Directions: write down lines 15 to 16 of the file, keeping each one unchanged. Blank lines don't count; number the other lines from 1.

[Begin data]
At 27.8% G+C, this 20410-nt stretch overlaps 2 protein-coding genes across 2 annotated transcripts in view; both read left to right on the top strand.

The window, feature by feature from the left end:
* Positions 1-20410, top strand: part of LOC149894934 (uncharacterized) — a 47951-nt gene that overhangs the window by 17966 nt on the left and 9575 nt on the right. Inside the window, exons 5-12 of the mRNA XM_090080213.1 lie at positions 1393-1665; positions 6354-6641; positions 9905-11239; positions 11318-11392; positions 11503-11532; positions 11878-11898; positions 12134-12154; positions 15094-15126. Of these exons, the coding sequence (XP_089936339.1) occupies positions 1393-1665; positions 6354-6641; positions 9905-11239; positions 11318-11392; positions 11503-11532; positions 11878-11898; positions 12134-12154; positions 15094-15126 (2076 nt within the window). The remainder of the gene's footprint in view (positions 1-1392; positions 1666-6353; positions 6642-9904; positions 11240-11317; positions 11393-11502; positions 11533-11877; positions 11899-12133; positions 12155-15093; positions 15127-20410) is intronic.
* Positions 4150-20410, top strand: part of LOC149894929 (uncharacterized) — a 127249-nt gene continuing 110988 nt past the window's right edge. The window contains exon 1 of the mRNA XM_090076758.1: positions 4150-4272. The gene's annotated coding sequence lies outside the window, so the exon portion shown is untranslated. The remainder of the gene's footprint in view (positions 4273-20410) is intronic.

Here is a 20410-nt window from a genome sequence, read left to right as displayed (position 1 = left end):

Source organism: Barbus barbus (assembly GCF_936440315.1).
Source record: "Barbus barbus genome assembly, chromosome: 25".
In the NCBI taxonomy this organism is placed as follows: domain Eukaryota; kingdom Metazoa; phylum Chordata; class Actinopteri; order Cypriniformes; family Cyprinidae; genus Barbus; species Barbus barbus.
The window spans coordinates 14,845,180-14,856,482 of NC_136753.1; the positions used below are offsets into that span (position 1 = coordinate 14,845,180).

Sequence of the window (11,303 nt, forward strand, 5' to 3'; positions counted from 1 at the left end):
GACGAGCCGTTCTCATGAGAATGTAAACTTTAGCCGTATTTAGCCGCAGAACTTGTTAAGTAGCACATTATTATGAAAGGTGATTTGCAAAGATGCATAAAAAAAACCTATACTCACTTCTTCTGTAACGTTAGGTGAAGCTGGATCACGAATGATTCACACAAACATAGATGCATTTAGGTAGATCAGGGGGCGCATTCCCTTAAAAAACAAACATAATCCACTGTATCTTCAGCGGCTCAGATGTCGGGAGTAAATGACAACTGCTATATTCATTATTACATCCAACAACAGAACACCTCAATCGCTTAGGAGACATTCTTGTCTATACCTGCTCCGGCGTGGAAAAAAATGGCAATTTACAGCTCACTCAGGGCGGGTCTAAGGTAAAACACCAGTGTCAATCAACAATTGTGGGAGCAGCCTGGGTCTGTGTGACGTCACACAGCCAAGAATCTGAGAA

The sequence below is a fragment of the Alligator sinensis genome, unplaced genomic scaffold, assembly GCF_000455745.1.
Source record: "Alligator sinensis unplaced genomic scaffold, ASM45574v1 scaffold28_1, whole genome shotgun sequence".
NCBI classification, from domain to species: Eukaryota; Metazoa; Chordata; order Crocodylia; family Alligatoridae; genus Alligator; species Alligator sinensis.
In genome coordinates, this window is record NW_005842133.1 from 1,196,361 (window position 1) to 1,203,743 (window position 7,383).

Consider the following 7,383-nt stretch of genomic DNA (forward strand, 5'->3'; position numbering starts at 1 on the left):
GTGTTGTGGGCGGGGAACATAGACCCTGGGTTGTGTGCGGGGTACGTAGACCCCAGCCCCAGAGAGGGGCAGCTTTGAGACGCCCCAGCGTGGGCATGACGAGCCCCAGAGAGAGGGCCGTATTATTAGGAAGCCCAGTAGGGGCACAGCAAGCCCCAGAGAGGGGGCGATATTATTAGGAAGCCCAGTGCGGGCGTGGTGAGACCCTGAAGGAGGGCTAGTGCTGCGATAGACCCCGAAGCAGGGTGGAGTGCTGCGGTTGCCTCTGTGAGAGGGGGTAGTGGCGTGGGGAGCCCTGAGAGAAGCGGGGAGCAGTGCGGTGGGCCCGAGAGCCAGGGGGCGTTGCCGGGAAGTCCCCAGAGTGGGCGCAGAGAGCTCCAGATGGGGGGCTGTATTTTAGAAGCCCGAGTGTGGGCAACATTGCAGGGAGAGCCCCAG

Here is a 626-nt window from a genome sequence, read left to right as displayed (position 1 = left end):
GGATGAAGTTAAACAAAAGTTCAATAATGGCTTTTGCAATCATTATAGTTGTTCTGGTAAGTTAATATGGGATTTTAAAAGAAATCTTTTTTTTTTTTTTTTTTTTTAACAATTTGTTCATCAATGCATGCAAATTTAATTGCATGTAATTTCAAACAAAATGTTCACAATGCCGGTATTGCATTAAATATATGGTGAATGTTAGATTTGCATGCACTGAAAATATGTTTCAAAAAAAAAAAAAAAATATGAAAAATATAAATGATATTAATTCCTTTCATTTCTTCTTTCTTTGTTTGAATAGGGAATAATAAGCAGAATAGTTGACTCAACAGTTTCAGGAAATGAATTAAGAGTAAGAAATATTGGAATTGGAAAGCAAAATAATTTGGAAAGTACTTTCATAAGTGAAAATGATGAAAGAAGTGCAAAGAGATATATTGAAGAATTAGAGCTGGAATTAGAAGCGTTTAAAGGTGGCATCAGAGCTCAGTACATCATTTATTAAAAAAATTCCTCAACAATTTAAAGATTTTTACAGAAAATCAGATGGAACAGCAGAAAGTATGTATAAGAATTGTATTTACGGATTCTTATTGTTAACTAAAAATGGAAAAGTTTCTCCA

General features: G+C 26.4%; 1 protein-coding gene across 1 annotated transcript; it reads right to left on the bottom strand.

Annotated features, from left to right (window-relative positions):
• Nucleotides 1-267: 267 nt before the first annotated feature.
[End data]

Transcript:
In genome coordinates, this window is record NW_005842133.1 from 1,196,361 (window position 1) to 1,203,743 (window position 7,383).

Consider the following 7,383-nt stretch of genomic DNA (forward strand, 5'->3'; position numbering starts at 1 on the left):